In less than a month, we will have the first master’s degree in our little family. I am so proud of Hope for all the hard work she has done this past school year as she worked toward her Master of Social Work. She had to go to summer school, which was not fun when factoring in me driving bus at night. She had to put 1050 hours at internships that did not pay anything, not even a thank you at times. Hope had to endure critical comments from closed minds. Hope will still have to log over 4000 hours of practice and supervision after graduation and before she can get licensed. It has not been easy and there were times I know she wanted to give up, but she stuck with it. She overcame adversity despite opposition from multiple fronts. I know there were a lot of prayers on her behalf and we are grateful for that. It makes be exhausted just looking at all her requirements, but I support, am proud of, and wish my grad the best of luck!
Recreational therapy is a recognized human service profession that utilizes recreation involvement as a means to psychological and physical health, recovery, and well-being. Recreational therapy has been a recognized form of health care and human service provision for over four decades. (NCTRC, 2011). We aim to increase the quality of life of our clients through enhancing leisure skills, or the techniques one uses in order to enjoy free, unstructured time. In turn, these skills can further help an individual turn her or his life around and provide an outlet for positive coping.
At my job, recreation therapy is one of three disciplines found under the Expressive Therapy department, alongside art therapy and music therapy. Interventions are often experiential and focus on many topics, including: positive coping, leisure education, analyzing personal leisure, expressive techniques, communication, self-awareness, problem-solving and more. Therapeutic recreation interventions are designed to provide opportunities to practice life outside of treatment, and often provide many opportunities for patients to have fun, for laughter itself can be therapeutic.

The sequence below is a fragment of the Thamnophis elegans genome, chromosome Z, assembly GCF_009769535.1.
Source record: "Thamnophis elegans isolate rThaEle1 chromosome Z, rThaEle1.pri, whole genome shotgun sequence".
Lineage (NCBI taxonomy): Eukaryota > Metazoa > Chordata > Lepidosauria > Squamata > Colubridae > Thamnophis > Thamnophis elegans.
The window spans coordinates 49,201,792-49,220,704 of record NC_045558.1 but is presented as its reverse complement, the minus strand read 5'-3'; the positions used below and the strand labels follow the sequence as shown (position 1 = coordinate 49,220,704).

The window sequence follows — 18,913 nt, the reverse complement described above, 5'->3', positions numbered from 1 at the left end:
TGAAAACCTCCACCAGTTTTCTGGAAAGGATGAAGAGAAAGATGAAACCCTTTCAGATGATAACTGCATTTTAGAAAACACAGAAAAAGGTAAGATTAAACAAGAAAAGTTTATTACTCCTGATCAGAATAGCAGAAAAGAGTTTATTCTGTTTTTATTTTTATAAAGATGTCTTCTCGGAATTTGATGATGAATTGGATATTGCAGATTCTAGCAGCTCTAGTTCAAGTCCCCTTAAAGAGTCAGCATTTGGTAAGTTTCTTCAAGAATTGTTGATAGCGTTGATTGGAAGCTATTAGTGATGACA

It seems that when I have time to post it is typically about my hair. I will continue that tradition today and hope to diversify our posts in the future. Right now I will show evidence that my hair is getting to be a more uniform length along with more options for styling short hair.
Since I chopped my hair off back in April, I have been growing out. I loved having really short hair, it took a while to get used to having to do so little to make it look decent. But it was an adjustment that I thoroughly enjoyed. I started growing my hair back out immediately after I cut it because I knew that by the time my hair started getting long again I would be missing my long hair. I have just recently began to miss my long hair and have been willing it to grow faster. But it hasn’t worked. In the meantime I have devised several strategies to cover up the awkward stage my hair is in. I have only gotten it trimmed once in the last five months when it was getting so long in the back that I could not stand it. The hair stylist explained to me that hair grows faster in the back, and that I should come back frequently as I grow my hair out to avoid looking like I have a mullet. This was a good tip and something that I did not know; however, I hate paying to have my haircut. So every once in a while I have been trimming the hair on the back of my head. Which is not an easy task, it never looked amazing but I thought it looked pretty good for what it was. It also satisfied my desire for not having a mullet. Another thing that has helped is headbands. I use headbands when I run to pull my hair back, and also to cover up that my sideburns are an awkward length compared to the rest of my head. They also diversify what I can do to my hair. Curling my hair is another trick that hides the unevenness that can happen in the length of my hair. It also helps to look at pictures of when I first got my haircut and realize that my hair really has grown quite a bit.